Hansen’s study is valuable, on the one hand, in filling in this gap in the historical literature on the development of ethnographic knowledge and its role in the political backstory to the ethnically based geopolitics of the twentieth century. Beyond this standard form of relevance, however, it is also interesting because of the relationship between the techniques of representation at the heart of the empirical narrative and the kind of political frame into which Hansen places them. There are by now many critical-constructivist studies of the links between the nineteenth-century emergence of social statistics and mapping, on the one hand, and power relations, on the other. And yet the majority of these studies focus primarily on the kinds of power relations Michel Foucault analyzed under the headings of "biopolitics" or "governmentality." Statistics and mapping are typically assumed to be techniques developed for managing populations and economies during the upheavals of capitalist industrialization and urbanization. Hansen’s study is intriguing because it frames these techniques within dynamics of sovereignty, nationalism, and geopolitics rather than in the more "economic" registers of power frequently addressed in the literature.
There are a number of problems or unresolved issues in Mapping the Germans. The contingent historical context formed by capitalism is left unremarked as a quasi-natural backdrop for the story, despite the fact that demographic competition was always also shaped by the concern for access to resources. Instead of capitalist industrialization, Hansen speaks merely of "industrialization" (e.g., p. 70). At the more micro end of the scale, there is a tendency to talk of the projects of various nationalist scholars in terms of "their own ideas" (pp. 49, 50), as though some inscrutable subjective uniqueness rather than socioeconomic or cultural subject-positions ultimately render their actions intelligible.
Two ambivalences also haunt the narrative. One appears in Hansen’s characterization of the "illusion of agency" encouraged by the everyday politics of ethnic nationalism, an illusion consisting in the "belief that individual actions could affect the larger historical destiny of the nation" (p. 148). If this belief is really illusory, why does the narrative give such prominent place to the role of ethnographic knowledge in engendering such actions? The suspicion that all of the ethnographic ferment had only limited impact is reinforced from a different angle by Hansen’s admission (pp. 154-155) that ethnographic information was often trumped at the Paris Peace Conference by Great Power interests. There is, in other words, some lingering doubt as to the ultimate significance of late nineteenth-century ethnographic mapping and statistics.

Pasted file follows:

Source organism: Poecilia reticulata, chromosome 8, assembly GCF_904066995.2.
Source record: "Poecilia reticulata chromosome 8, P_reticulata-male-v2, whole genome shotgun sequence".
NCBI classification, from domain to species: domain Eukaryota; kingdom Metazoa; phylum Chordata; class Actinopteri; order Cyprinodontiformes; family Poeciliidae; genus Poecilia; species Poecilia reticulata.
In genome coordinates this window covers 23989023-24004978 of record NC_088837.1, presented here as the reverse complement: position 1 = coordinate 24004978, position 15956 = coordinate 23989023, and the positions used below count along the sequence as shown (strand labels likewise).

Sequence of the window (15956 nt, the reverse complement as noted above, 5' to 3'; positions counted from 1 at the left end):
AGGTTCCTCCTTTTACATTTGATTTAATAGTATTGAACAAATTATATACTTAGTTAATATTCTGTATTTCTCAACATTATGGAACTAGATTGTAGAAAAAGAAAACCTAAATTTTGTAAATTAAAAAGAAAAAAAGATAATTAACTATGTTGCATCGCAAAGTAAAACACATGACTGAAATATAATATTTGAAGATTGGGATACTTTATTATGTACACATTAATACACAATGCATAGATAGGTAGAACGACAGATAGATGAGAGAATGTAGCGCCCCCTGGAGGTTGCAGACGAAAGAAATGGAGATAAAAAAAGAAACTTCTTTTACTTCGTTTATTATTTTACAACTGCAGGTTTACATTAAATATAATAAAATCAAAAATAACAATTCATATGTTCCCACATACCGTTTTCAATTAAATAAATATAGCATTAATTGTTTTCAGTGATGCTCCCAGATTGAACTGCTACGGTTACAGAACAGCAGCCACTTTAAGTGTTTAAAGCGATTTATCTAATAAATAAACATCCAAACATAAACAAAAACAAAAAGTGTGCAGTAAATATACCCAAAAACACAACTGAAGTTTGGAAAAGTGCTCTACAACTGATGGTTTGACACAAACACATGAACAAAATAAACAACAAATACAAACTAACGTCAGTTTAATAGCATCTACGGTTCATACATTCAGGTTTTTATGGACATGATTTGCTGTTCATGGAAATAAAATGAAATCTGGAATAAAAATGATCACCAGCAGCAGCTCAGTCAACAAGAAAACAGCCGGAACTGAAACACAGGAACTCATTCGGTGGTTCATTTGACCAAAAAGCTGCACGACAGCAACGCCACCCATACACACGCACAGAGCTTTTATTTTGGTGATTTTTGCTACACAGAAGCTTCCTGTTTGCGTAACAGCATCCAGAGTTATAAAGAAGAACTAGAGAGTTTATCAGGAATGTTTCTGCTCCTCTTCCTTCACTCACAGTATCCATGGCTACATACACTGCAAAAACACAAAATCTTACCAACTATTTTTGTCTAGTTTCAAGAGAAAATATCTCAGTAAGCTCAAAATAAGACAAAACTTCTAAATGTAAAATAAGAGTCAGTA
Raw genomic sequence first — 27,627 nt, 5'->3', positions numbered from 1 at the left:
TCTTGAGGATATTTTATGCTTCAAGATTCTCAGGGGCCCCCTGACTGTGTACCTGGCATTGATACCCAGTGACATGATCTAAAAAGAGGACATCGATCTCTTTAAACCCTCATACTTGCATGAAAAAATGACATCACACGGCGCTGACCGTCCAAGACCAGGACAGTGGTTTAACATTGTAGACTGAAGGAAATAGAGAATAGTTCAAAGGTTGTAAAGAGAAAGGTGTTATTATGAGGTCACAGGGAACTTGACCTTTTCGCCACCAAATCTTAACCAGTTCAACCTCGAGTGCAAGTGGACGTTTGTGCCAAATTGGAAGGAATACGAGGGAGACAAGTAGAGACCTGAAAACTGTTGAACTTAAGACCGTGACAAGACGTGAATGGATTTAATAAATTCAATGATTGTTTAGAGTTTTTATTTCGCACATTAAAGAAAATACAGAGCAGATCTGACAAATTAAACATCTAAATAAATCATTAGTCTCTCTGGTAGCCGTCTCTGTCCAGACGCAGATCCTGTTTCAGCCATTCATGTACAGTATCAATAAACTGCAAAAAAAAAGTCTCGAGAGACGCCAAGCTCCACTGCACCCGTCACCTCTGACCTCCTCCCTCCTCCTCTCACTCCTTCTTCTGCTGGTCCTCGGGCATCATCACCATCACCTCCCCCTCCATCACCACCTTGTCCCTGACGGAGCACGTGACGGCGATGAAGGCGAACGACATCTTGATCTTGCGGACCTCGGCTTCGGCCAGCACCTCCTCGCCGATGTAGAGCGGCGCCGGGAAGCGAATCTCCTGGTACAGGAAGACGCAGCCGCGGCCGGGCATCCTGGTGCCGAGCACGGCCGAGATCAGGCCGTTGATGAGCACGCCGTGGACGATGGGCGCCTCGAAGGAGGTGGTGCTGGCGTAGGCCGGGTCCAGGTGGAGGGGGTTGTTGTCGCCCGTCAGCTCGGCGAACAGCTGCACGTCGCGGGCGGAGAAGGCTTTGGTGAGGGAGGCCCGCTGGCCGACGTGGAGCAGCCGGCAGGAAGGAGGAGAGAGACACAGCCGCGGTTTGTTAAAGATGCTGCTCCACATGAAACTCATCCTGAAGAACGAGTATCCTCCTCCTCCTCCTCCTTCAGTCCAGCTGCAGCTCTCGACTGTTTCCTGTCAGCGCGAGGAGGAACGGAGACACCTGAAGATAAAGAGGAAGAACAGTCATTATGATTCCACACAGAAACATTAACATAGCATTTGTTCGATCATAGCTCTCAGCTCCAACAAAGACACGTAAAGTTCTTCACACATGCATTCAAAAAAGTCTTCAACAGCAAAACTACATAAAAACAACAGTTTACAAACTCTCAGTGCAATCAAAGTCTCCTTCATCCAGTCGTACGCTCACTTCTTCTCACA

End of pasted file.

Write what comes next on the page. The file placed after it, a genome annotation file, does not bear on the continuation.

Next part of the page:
There is also some doubt as to the epistemological status Hansen ascribes to the knowledge produced by German geographers, demographers, cartographers, and statisticians at the time. As noted earlier, the overall shape of the narrative, as well as the references to Latour, and the attempt to trace the effects of knowledge-constructions, all clearly suggest a constructivist perspective. Yet in some passages, Hansen appears to buy into a more conventionally realist distinction between truth and "ideology" (e.g., p. 137). This is a typical problem for historical studies of this kind, but some additional clarification would have been helpful to the reader.
None of these issues detract fundamentally from the significance and overall quality of the study. It is an interesting, valuable, and well-executed contribution to the literature.
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Matthew G. Hannah. Review of Hansen, Jason D., Mapping the Germans: Statistical Science, Cartography, and the Visualization of the German Nation, 1848-1914.
H-Citizenship, H-Net Reviews.